There you can post all the possible parameters in the known universe that can influence your reaction. People that are unfortunately not on methamphetamine get bored by such posts in org chem forum, so show some understanding.

Nicodem - 28-10-2006 at 23:08

Interestingly, such fixations are not characteristic only of meth users. I knew a researcher in the academia who managed to stick for years doing research on the same reaction involving 3 reagents changing all kind of parameters ad infinitum. Nobody ever managed to understand what the point of his work was. Even now I suspect he was just one of those guys without any imagination whatsoever that simply got the simplest idea on how to waste time in producing useless information and still get paid a decent salary. From then on, I got the feeling that there are a bunch of people like him in the academia, just less radical perhaps.

Organikum - 29-10-2006 at 07:00

Read a paper posted on the Hive times ago, a scientific one which very much pointed out how little understood the chemistry of HI actually is, formation and decomposition with for example H2SO4 or H2O2, electrolytic and in special the dependance on concentration and conditions.

Thats the funny thing about chemistry, actually nothing is really understood, reaction mechanisms are a big joke if not referring to simple intermediates and overall thats no science with a working theory but just some empiric data obscured by inconclusive nomenclatura.

Has the advantage that even the amateur can with simple means discover new ways. Needs a lot of luck though - it´s quite non-intuitive too.

But on topic here: Well thats really covered, people should read the writeups, thats why they were made. Or ask something new maybe.

xwinorb - 30-10-2006 at 20:57

In my latest post, I mean the corresponding amphetamine, not the PEA.

Sorry for the mistake, and also for not stating everything clearly.

I think the low yield relates to the oxime purity, everything else looks OK.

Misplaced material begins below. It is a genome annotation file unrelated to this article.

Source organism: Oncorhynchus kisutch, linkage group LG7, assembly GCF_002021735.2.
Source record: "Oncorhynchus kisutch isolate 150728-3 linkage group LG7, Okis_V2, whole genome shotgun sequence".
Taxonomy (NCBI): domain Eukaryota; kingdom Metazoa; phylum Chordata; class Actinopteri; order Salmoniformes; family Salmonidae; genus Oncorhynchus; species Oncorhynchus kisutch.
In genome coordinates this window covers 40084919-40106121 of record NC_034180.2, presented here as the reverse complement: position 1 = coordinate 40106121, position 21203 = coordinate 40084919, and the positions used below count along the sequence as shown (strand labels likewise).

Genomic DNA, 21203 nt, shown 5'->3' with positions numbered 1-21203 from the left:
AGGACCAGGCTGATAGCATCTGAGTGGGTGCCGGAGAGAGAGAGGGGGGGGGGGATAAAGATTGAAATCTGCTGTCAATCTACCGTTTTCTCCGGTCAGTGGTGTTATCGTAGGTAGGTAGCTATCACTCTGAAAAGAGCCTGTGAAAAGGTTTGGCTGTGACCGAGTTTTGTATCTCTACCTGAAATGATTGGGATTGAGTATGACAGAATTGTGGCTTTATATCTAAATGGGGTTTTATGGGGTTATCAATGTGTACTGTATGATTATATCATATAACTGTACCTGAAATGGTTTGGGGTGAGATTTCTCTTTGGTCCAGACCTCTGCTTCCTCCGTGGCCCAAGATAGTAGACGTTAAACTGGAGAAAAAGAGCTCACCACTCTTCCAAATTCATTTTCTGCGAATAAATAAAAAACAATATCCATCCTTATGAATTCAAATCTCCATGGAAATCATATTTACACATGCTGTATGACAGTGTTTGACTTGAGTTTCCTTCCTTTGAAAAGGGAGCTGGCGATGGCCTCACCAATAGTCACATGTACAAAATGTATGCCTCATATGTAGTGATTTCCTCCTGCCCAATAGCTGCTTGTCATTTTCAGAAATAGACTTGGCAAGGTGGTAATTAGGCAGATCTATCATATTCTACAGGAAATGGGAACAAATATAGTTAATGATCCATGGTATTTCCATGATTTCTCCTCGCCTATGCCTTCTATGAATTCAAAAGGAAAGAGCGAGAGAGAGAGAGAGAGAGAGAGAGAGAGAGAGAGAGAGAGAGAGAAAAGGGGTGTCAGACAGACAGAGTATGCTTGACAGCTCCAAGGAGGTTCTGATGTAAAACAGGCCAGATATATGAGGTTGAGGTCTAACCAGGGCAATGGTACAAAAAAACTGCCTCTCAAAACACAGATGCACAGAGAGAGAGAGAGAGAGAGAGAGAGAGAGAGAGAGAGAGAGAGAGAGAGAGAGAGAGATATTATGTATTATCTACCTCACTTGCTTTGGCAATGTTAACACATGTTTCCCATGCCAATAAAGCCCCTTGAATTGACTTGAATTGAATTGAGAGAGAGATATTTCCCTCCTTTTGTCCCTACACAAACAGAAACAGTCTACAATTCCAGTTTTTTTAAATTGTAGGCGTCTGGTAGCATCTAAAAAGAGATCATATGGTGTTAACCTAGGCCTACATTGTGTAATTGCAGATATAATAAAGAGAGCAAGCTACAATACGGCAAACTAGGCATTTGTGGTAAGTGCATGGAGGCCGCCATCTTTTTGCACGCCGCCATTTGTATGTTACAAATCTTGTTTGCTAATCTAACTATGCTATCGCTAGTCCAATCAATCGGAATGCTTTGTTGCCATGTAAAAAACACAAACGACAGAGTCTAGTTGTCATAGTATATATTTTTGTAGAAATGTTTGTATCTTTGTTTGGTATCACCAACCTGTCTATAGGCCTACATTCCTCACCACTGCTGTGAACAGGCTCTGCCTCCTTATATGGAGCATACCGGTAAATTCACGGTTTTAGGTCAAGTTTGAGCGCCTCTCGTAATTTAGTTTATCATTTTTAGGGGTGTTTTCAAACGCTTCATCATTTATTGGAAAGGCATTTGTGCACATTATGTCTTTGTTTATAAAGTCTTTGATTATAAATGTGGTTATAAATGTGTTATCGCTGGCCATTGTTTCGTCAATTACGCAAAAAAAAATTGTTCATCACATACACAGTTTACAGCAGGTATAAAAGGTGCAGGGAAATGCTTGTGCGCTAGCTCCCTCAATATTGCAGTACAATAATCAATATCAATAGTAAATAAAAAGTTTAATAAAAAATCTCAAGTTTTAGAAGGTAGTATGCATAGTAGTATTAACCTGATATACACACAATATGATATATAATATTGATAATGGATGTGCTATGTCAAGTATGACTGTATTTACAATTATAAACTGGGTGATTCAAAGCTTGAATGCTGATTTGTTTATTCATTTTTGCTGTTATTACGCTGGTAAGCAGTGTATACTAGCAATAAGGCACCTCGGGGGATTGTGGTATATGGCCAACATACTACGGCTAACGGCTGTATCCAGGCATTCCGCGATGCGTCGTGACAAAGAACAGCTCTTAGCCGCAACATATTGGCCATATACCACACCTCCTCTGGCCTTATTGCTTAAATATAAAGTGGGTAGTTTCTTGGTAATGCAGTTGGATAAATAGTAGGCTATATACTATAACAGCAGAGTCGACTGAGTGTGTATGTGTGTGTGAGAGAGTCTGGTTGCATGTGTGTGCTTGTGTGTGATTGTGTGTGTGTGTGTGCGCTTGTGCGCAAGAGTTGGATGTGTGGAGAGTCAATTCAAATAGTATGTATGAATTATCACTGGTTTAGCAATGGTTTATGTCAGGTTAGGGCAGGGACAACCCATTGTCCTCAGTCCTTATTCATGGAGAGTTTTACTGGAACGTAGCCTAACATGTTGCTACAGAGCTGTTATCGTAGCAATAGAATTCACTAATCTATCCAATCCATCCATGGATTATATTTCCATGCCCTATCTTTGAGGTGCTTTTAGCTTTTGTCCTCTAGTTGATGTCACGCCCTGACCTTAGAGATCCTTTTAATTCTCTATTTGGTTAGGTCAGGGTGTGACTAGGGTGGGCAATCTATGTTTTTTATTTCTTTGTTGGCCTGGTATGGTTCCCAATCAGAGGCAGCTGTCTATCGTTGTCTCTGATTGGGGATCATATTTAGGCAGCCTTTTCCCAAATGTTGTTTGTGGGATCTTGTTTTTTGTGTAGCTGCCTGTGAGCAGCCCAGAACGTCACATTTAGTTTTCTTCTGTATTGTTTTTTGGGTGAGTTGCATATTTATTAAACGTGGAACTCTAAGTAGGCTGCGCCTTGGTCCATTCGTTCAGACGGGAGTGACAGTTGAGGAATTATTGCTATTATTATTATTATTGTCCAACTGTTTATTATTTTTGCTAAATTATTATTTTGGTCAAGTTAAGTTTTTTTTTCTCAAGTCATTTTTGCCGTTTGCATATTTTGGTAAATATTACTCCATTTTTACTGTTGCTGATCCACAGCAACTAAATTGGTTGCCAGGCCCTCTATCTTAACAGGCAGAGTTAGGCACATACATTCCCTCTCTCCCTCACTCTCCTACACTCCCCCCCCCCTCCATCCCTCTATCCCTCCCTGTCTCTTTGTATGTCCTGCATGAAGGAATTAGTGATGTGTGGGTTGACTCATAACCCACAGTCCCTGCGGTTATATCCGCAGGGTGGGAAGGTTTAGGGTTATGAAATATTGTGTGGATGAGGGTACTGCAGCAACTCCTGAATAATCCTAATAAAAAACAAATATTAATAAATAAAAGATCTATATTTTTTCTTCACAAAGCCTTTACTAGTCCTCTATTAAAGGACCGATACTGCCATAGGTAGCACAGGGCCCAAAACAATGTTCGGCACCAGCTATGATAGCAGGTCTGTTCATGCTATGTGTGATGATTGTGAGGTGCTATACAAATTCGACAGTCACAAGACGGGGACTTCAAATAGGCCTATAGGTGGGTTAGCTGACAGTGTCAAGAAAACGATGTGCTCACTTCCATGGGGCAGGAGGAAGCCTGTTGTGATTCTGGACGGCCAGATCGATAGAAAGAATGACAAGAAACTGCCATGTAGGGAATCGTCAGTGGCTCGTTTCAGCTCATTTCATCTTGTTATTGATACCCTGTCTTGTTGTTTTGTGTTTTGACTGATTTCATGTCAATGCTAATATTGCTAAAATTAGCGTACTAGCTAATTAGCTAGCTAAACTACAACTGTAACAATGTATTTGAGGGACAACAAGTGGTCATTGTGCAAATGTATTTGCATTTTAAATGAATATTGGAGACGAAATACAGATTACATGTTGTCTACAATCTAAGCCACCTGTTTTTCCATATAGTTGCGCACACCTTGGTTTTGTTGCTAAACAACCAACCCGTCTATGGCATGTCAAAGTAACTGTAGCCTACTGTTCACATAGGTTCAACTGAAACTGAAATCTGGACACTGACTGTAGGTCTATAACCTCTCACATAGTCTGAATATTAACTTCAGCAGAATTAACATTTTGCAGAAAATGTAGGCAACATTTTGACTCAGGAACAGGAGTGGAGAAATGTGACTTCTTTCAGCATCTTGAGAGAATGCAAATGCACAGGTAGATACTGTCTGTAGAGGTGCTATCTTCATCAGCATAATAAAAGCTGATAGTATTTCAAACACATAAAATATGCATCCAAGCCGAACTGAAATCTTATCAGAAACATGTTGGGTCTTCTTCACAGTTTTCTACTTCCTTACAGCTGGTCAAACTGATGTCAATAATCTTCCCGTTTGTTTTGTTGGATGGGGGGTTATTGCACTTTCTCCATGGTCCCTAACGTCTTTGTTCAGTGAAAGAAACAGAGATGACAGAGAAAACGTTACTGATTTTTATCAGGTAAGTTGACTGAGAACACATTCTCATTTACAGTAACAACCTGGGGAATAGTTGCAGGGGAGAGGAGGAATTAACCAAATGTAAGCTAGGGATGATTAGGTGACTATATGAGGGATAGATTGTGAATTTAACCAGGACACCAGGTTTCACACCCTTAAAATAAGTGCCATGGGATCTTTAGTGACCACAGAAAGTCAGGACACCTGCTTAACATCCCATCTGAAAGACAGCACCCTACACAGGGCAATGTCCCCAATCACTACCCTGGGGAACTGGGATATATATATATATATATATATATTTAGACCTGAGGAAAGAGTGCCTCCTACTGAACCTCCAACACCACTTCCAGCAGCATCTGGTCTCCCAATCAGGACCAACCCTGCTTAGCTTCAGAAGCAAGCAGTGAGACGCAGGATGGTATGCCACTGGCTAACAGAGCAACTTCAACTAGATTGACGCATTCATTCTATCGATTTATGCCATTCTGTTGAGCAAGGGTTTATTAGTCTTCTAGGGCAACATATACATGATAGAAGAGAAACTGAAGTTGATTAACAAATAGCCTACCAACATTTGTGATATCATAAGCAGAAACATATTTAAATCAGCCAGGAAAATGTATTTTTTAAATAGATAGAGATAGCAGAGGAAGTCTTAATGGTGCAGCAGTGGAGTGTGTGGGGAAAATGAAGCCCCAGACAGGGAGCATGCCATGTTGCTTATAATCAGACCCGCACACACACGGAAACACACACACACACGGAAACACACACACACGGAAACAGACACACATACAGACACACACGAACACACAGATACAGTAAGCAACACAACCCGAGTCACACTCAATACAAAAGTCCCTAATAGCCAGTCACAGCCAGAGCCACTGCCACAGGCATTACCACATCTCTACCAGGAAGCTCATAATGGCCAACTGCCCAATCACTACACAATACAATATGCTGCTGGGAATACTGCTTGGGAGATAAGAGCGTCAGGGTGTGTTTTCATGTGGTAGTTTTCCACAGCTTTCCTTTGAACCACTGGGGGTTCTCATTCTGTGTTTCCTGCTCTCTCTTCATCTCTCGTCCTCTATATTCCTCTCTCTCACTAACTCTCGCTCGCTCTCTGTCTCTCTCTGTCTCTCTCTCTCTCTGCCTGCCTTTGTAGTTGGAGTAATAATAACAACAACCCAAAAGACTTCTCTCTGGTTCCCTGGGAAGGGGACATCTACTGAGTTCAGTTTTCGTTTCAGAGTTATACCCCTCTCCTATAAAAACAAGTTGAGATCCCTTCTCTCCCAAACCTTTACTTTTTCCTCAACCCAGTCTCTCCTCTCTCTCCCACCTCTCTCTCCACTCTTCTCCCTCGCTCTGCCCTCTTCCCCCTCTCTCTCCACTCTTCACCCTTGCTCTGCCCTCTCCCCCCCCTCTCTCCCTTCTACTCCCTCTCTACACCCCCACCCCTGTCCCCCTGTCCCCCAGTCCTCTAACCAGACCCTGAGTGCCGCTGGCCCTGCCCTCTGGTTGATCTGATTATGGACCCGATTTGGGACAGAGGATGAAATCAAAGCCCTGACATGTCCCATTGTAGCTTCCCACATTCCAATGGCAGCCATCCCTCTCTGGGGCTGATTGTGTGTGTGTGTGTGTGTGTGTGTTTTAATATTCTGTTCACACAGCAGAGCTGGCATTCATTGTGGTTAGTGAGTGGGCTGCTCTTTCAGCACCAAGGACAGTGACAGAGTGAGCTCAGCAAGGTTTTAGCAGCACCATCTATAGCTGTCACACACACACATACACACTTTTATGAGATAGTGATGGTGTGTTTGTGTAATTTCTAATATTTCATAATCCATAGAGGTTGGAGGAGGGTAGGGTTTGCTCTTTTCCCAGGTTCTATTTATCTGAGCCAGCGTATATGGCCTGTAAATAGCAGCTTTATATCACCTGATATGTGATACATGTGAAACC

[Edited on 31-10-2006 by xwinorb]

haribo - 28-11-2006 at 08:38

Anyone with a Hive backup should look at Labrats Zinc/Nickel couple for the reduction of oximes. It's nicer to the enviroment than using mercury salts. It is smelly since you do the reaction in conc. NH4OH but it's easy, simple & referenced.

Organikum - 21-5-2007 at 11:03

Anybody tried this? Does it require strict anhydrous conditions? Does it work in EtOH or IPA?


Nicodem - 21-5-2007 at 11:17

There was some discussion about the method using Mg from the same authors:

kmno4 - 4-12-2007 at 03:38


I have found an article with described procedure of reduction of some oxime to amine. But conditions are strange (to me):
oxime+ dry THF + Al(Hg)
According to:
....C-N=OH + 3H ->....C-NH2 + H2O
Al + 3H2O -> Al(OH)3 + 3H (simplified, of course)
, for each molecule of oxime two molecules of H2O are needed.
Am I right or I overlooked something and guys from article are right ? Is THF a H-donor ??

In attachment page from cited article with this procedure.

Attachment: Page from jo00015a026.pdf (79kB)
This file has been downloaded 1384 times

Vogelzang - 20-9-2009 at 05:58

from Chemische Berichte


Eine alkololische Lösung von 9.4 g Phenylacetoxim wurde nach un nach mit 500 g 2 1/2 pCt. Natriumamalgam versetzt und die Flüssigkeit durch Zugiessen von Eisesssig stets angesäuert. Ueberschreitet die Temperatur der Lösung nicht 20º, so ist bei dem Zusatze der ersten Hälfte des Amalgams nur eine geringe, beim Hinzufügen der zweiten Hälfte aber eine lebhafte Wasserstoffentwicklung wahrzunehmen.
Die gelb gefärbte Flüssigkeit wurde nach der Reduction von dem Alkohol durch Eindampfen befreit und der Rückstand mit Wasser erwärmt. Ungelöst blieb etwas unverändertes Oxim; das Filtrat schied auf Zugabe von Kalilauge ein aufschwimmendes braun gefärbtes Oel ab, das nach dem Trennen mittels Aether fractionirt wurde. Farbloses Liquidum vom Siedepunkt 197-198º bei 725 Druck.
Ausbeute 7.5 g vom destillirten Amin, was etwa 90 pCt. der theoretischen Menge entspricht.
Das Phenyläthylamin wurde in die Acetyl- und Benzoylverbindung übergeführt und diese mit Phosphorpentoxyd zu den Dihydroisochinolinderivaten condensirt.